Fire In The Hole
Miners and Managers in the American Coal Industry
Market forces have victimized coal suppliers and their workers for most of this century as demand shifted to other fuels. Coal producers responded to poor sales and excess production capacity with policies that led to strikes, inefficiency, and turmoil. Since its founding in 1890, the United Mine Workers of America has represented most coal miners, and management has traditionally taken one of two positions toward the UMWA: break it or use it. From 1950 to 1972, the major coal operators and the union formed an industrial partnership whose purpose was to survive a protracted slump in demand by controlling labor costs, increasing productivity, and limiting competition. This partnership eventually led to a rebellion within the UMWA that demanded democratic reform, better contracts, and improved health and safety in the workplace. For the last decade, the UMWA has been reworking its relationship with management, a process marked by conflict and stress.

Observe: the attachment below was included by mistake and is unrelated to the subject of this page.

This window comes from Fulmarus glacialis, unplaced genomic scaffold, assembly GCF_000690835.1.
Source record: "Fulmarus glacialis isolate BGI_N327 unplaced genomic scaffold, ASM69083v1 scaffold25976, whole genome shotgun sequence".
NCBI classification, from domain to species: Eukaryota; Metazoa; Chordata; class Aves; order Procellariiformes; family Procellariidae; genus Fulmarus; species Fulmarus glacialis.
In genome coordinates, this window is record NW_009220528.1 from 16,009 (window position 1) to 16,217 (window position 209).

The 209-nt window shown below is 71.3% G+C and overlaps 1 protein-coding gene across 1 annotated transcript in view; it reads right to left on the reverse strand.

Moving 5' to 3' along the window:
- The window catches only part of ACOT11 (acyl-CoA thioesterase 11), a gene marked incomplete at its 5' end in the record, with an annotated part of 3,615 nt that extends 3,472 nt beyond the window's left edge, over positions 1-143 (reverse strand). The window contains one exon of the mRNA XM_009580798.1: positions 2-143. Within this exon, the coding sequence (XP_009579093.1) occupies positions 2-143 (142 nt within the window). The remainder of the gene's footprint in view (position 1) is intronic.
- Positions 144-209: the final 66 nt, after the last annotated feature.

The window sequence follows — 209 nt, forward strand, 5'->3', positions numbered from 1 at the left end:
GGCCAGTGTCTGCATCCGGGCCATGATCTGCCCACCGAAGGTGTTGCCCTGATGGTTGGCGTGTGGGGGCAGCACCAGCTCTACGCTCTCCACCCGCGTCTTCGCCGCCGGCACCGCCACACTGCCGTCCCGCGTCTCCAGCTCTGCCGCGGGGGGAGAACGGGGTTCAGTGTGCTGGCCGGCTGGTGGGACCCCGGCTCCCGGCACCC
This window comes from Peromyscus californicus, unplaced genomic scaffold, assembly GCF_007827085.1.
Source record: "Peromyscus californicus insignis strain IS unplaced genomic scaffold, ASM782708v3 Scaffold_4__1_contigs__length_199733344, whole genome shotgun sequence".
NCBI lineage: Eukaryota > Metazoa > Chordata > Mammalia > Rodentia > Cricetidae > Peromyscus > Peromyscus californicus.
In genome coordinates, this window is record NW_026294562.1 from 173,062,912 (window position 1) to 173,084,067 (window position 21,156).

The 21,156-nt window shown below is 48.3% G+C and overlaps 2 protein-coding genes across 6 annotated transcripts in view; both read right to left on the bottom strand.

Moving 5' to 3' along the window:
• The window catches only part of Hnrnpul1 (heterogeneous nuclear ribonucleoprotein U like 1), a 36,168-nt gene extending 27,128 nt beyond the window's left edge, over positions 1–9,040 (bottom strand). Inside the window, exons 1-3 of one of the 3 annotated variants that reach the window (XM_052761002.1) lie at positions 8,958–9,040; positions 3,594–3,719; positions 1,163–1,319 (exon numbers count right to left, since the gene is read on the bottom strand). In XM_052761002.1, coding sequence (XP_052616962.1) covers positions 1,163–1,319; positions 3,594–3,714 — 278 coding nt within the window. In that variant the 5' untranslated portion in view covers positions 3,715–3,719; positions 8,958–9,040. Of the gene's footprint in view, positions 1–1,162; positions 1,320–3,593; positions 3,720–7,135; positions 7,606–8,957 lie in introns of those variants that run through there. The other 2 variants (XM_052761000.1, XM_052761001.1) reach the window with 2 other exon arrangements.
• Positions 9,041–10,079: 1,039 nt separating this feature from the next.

n the years ahead, substantial environmental problems associated with coal combustion may drastically limit coal's growth. New mining technologies may cut labor requirements to the bone. As the shift to renewable energy occurs, coal may experience a transitional period of expansion followed by a rapid decline. These trends will have enormous
social and economic consequences.
Fire in the Hole is a story that captures the people of coal as well as the broad clash of social forces.
About the Author
"So much garbage has been written about coal miners and the coal industry that it is refreshing to read a book by someone who knows what he is talking about and who does not hesitate to step on a good many important toes in the process."—Labor Notes
"The central and most original contribution of the book is in the discussion of the coal industry since 1972. Seltzer moves us beyond simple generalizations to specific issues."—Appalachian Journal
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